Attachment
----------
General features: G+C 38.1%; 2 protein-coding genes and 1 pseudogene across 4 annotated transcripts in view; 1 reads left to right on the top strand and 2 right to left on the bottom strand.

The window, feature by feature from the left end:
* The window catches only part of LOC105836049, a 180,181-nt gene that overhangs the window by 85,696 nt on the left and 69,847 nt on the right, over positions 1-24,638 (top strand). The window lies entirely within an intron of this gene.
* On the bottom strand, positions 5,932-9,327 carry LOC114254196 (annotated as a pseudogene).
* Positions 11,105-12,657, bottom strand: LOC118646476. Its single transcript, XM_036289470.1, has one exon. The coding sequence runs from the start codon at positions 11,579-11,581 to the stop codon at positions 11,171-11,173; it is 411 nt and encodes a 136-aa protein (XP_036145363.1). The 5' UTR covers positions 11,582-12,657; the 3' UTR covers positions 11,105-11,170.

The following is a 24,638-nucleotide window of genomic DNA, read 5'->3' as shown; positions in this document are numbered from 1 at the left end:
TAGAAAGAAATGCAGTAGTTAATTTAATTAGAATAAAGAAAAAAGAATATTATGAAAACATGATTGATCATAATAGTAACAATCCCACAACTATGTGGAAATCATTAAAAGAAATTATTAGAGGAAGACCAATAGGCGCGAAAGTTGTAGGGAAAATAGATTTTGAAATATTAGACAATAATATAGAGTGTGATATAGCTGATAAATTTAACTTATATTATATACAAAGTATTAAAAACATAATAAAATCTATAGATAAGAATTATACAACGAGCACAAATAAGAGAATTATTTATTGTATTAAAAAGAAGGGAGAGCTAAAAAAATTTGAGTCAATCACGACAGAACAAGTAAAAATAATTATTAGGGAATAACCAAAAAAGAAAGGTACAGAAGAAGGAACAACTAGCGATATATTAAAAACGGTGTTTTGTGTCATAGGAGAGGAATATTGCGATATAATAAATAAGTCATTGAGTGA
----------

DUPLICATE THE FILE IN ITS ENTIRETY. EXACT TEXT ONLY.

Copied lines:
General features: G+C 38.1%; 2 protein-coding genes and 1 pseudogene across 4 annotated transcripts in view; 1 reads left to right on the top strand and 2 right to left on the bottom strand.

The window, feature by feature from the left end:
* The window catches only part of LOC105836049, a 180,181-nt gene that overhangs the window by 85,696 nt on the left and 69,847 nt on the right, over positions 1-24,638 (top strand). The window lies entirely within an intron of this gene.
* On the bottom strand, positions 5,932-9,327 carry LOC114254196 (annotated as a pseudogene).
* Positions 11,105-12,657, bottom strand: LOC118646476. Its single transcript, XM_036289470.1, has one exon. The coding sequence runs from the start codon at positions 11,579-11,581 to the stop codon at positions 11,171-11,173; it is 411 nt and encodes a 136-aa protein (XP_036145363.1). The 5' UTR covers positions 11,582-12,657; the 3' UTR covers positions 11,105-11,170.

The following is a 24,638-nucleotide window of genomic DNA, read 5'->3' as shown; positions in this document are numbered from 1 at the left end:
TAGAAAGAAATGCAGTAGTTAATTTAATTAGAATAAAGAAAAAAGAATATTATGAAAACATGATTGATCATAATAGTAACAATCCCACAACTATGTGGAAATCATTAAAAGAAATTATTAGAGGAAGACCAATAGGCGCGAAAGTTGTAGGGAAAATAGATTTTGAAATATTAGACAATAATATAGAGTGTGATATAGCTGATAAATTTAACTTATATTATATACAAAGTATTAAAAACATAATAAAATCTATAGATAAGAATTATACAACGAGCACAAATAAGAGAATTATTTATTGTATTAAAAAGAAGGGAGAGCTAAAAAAATTTGAGTCAATCACGACAGAACAAGTAAAAATAATTATTAGGGAATAACCAAAAAAGAAAGGTACAGAAGAAGGAACAACTAGCGATATATTAAAAACGGTGTTTTGTGTCATAGGAGAGGAATATTGCGATATAATAAATAAGTCATTGAGTGA